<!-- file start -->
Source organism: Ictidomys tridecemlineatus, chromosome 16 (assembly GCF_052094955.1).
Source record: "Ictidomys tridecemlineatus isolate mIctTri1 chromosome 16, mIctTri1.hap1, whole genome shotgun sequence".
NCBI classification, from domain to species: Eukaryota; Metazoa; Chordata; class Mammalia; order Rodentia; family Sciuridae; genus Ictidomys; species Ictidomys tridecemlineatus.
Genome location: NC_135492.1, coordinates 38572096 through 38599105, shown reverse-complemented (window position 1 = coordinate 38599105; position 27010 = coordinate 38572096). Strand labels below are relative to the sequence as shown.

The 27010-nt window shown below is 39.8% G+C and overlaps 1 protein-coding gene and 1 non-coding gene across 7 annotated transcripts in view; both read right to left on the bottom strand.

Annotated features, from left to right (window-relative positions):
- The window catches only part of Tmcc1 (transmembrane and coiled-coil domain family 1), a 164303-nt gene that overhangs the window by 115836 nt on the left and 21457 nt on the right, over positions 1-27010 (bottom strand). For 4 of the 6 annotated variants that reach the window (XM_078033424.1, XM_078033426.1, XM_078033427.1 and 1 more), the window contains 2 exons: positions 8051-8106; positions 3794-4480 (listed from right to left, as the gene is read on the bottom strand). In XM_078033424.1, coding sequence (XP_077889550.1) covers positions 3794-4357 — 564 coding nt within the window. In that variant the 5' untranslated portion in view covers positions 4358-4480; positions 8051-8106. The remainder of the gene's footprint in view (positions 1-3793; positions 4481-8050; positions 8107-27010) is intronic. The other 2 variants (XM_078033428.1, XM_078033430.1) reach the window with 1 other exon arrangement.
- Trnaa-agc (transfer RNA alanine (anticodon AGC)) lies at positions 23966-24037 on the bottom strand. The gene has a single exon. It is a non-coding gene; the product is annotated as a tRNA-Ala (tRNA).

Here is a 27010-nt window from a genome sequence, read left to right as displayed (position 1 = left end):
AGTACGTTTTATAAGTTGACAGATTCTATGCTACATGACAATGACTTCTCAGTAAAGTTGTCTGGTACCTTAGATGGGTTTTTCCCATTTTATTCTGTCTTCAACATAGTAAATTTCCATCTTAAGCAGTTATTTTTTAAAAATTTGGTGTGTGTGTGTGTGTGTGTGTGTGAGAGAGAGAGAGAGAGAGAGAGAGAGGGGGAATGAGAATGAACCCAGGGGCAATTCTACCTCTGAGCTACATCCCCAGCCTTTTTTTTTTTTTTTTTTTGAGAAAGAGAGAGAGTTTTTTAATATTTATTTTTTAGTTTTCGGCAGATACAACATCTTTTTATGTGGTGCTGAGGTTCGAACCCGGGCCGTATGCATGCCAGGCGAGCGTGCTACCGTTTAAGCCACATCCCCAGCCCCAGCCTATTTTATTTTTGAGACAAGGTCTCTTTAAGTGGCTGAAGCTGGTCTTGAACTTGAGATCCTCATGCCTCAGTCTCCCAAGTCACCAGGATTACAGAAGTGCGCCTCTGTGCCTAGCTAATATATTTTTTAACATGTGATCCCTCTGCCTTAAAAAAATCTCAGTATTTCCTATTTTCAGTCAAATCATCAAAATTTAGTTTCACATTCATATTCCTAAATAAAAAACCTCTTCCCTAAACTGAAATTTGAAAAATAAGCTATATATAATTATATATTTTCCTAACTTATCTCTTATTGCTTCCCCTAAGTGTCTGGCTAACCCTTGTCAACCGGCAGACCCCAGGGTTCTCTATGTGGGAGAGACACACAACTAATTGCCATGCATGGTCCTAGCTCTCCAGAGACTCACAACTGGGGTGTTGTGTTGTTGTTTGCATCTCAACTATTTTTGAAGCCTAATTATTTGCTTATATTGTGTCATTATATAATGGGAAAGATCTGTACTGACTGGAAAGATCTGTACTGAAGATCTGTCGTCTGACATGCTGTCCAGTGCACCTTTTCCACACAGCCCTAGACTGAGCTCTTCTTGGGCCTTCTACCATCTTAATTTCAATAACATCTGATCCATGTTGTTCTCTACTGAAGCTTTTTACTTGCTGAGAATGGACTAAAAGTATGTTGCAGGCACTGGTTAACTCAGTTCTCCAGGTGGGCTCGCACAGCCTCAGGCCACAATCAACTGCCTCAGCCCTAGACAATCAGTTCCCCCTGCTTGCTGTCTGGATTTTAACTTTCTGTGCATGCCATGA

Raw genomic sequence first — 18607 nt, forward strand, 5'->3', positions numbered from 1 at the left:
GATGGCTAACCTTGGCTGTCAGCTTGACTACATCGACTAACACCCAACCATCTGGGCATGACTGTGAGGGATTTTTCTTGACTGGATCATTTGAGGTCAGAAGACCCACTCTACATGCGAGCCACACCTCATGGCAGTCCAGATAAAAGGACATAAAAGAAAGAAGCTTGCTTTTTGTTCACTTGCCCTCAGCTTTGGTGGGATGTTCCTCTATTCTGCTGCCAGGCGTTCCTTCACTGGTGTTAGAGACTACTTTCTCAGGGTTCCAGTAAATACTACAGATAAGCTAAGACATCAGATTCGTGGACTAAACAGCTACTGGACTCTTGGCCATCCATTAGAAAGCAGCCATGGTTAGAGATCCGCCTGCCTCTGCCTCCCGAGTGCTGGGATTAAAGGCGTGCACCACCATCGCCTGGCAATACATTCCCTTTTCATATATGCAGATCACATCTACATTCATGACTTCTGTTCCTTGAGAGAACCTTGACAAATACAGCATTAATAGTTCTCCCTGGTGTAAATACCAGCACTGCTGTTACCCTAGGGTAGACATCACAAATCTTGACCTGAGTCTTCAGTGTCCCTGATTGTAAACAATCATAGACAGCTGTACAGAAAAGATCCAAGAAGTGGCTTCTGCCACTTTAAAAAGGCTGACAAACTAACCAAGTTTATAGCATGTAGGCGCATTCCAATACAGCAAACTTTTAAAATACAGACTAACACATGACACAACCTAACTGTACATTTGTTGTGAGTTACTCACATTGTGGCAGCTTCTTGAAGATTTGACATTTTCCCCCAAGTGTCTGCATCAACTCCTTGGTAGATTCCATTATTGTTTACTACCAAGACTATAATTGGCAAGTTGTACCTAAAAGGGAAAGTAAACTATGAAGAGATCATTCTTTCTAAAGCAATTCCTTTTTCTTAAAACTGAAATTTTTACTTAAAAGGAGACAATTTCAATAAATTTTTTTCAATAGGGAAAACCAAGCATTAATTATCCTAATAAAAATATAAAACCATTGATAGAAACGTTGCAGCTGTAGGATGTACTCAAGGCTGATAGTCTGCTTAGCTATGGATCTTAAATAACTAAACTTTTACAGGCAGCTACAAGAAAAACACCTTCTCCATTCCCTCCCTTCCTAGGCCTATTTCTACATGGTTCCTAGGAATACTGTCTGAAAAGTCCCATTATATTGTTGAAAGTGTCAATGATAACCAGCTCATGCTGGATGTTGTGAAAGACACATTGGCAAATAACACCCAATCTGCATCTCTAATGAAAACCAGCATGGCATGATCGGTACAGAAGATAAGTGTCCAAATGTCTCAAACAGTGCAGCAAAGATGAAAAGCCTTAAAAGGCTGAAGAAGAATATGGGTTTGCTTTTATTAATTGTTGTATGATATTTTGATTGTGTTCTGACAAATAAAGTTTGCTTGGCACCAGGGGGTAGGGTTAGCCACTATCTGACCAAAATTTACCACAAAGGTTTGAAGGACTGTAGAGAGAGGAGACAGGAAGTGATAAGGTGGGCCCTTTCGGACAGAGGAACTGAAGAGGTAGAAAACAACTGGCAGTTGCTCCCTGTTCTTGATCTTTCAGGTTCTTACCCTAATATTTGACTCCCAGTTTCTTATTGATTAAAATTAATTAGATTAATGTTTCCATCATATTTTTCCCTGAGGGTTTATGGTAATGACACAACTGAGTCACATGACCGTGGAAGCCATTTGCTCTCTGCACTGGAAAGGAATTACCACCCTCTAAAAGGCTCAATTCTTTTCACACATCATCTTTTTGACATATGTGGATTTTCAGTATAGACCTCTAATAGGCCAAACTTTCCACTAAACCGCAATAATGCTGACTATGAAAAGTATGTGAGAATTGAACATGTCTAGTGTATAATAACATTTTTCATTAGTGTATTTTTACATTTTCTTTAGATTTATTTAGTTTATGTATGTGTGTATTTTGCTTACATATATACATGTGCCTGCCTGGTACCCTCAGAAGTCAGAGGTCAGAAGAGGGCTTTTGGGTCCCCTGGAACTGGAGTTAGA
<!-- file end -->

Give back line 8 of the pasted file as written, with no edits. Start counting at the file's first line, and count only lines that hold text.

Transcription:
- Trnaa-agc (transfer RNA alanine (anticodon AGC)) lies at positions 23966-24037 on the bottom strand. The gene has a single exon. It is a non-coding gene; the product is annotated as a tRNA-Ala (tRNA).